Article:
Inspired by a tutorial video I found on Youtube the other day, I saw a bookbinding technique called the Japanese Stab binding technique. I thought it would be a great use for some paper I saved from a place I used to work which was about to throw it away that I’ve had for years but never knew what to do with but didn’t have the heart to throw away. These make great purse notebooks.
The books are 4.25 x 5.5 in size. The paper inside was some 24lb copy paper in yellow, pink, and white. The covers come from various scrapbooking paper I had on hand. The string I also just happen to have had on hand (got at a yard sale probably about 10 years ago…wow.) but I’ve learned that embroidery floss could also be used.
This one has yellow paper inside, and this heavier cardstock cover came from DCWV Mango Tango Mat Stack. The string is off white.
This one has the white paper inside, and this heavier cardstock cover came also from DCWV Mango Tango Mat Stack. The string is a turquoise color.
This one has the pink paper inside. I love pink and grey together. This heavier cardstock cover is a metallic silver paper which I love to emboss because it makes it look like real metal to me. I used a Cuttlebug Embossing folder ‘Cherry Blossoms’ from the 4 pack set called ‘Plum Blossom’. The string I just found in my stash that had a really soft feel to it (not sure what it is made off) and it was off white.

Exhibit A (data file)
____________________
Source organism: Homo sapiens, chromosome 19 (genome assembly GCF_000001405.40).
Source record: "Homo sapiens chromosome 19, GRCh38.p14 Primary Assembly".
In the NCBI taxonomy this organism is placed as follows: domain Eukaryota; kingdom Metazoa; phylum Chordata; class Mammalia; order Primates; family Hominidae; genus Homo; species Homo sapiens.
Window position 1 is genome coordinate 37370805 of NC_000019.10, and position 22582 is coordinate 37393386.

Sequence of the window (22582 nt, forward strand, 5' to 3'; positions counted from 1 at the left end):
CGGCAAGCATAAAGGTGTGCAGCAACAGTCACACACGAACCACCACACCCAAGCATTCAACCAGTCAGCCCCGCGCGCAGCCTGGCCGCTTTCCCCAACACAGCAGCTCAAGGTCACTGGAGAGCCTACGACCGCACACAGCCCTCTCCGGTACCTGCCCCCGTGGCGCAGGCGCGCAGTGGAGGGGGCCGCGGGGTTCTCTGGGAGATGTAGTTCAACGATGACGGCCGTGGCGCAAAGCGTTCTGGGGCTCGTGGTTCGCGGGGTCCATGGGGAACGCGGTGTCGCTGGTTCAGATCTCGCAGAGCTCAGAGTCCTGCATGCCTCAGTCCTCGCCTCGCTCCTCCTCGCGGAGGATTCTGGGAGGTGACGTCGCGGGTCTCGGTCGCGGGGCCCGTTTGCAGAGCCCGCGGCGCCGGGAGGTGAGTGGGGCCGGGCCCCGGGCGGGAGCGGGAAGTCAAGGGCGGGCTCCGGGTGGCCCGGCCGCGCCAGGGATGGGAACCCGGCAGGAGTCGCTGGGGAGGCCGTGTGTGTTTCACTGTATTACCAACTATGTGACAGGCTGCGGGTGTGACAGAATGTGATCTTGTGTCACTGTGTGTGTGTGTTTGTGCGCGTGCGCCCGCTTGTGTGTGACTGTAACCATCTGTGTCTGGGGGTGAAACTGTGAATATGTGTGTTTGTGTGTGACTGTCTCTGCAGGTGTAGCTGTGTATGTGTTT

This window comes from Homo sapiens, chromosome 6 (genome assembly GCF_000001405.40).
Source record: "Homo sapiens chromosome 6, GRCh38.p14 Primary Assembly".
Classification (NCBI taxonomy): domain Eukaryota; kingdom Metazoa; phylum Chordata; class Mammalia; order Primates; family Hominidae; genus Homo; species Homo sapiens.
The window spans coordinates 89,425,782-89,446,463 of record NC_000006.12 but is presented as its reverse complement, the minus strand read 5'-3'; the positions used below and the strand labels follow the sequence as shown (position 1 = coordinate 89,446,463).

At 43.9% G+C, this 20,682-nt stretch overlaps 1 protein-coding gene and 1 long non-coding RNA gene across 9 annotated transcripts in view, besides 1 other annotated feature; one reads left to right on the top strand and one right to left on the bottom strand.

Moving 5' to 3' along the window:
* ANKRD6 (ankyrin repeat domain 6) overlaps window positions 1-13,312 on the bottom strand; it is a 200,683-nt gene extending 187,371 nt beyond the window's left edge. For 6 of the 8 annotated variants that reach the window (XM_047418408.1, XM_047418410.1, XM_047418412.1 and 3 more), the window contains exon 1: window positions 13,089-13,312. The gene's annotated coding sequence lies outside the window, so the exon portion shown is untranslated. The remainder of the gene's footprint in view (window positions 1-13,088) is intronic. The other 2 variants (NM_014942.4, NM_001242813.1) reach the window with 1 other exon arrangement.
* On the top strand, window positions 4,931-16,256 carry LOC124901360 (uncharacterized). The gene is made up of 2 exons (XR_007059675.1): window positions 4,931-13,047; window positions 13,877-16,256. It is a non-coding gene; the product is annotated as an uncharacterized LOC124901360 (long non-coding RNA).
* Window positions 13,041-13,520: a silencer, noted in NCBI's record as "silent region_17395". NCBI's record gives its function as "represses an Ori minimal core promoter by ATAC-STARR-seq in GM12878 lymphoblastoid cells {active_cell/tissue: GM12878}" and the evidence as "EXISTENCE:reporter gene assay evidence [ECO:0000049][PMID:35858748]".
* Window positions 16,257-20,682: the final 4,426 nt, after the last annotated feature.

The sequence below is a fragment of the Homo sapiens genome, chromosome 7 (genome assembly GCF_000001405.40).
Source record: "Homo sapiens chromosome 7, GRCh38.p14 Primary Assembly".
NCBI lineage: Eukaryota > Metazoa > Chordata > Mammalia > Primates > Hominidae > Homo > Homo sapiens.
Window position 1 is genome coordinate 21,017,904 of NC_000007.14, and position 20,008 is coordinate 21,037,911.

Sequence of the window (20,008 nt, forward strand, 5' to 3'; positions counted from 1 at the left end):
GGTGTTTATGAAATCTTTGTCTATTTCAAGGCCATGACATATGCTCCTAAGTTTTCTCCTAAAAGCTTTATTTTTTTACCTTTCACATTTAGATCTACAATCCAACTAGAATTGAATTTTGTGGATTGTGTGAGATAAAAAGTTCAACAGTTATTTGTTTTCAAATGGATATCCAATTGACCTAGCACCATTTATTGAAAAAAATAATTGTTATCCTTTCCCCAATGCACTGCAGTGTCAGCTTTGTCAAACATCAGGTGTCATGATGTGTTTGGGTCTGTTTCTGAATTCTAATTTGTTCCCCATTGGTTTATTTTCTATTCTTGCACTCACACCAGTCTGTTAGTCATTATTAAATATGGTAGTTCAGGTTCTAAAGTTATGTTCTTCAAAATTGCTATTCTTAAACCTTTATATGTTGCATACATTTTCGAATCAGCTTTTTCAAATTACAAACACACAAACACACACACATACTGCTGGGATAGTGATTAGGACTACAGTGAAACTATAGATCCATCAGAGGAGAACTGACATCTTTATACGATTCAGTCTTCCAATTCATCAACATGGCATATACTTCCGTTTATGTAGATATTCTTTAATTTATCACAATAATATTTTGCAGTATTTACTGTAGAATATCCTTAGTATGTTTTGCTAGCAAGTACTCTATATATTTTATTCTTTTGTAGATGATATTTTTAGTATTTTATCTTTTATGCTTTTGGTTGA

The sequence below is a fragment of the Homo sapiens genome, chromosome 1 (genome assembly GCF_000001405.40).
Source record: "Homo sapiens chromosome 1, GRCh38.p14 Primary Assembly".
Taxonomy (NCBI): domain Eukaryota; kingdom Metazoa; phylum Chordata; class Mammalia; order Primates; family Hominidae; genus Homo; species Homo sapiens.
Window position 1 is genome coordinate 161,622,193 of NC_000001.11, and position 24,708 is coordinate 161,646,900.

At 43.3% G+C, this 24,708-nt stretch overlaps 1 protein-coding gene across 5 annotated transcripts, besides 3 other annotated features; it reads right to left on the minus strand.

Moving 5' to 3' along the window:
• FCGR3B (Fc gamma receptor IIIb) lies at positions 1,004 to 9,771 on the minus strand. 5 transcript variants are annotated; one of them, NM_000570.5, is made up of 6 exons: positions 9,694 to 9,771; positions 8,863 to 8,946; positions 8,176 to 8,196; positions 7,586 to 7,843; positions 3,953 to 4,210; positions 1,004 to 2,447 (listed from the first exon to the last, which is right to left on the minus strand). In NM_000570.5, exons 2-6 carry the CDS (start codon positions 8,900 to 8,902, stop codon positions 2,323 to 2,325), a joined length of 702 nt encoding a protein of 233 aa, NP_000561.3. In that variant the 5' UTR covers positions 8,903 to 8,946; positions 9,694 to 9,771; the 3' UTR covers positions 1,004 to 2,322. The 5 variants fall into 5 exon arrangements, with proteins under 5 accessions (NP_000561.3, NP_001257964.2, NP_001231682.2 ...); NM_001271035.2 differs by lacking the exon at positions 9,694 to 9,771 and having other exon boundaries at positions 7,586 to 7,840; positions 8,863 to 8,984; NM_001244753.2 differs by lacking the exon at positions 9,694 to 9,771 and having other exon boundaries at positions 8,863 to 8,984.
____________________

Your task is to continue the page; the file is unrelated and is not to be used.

Here is the progress of how I did it:
First, I cut my paper and cover. I wanted the least waste possible, so made the books from 8.5 x 11 paper cut down to 4.25 x 5.5. Each book has about 30 pages inside.
I marked my holes with a paper guide that I measured and marked, at each half inch mark and layered it on top of my book when I punched the 1/8 inch. holes. I was able to then use this same guide for the other two books.
To punch the holes, I used my recently purchased Crop A Dile II that worked well for this purpose. I’m not sure if your actually ‘supposed’ to punch through as many layers that I did, but it seemed to work fine.
For all three spines, I used the basic stitch pattern. There are other more intricate patterns, but I thought for starters I would use this one.
All in all, I really enjoyed making them, and like I said a great use for paper I had on hand that otherwise, was just sitting in my storage area taking up space.
Not sure if you noticed, but this time I tried a more ‘staged’ look to my photos. I’ve seen this on other sites, and really like how it featured what was made alittle better. One thing I need to remember is to throw my fabric in the dryer for a bit to get those fold marks out. I took with the candle stick and without, and it’s obvious which I preferred. It seemed to just add ‘something’.
Thanks for visiting!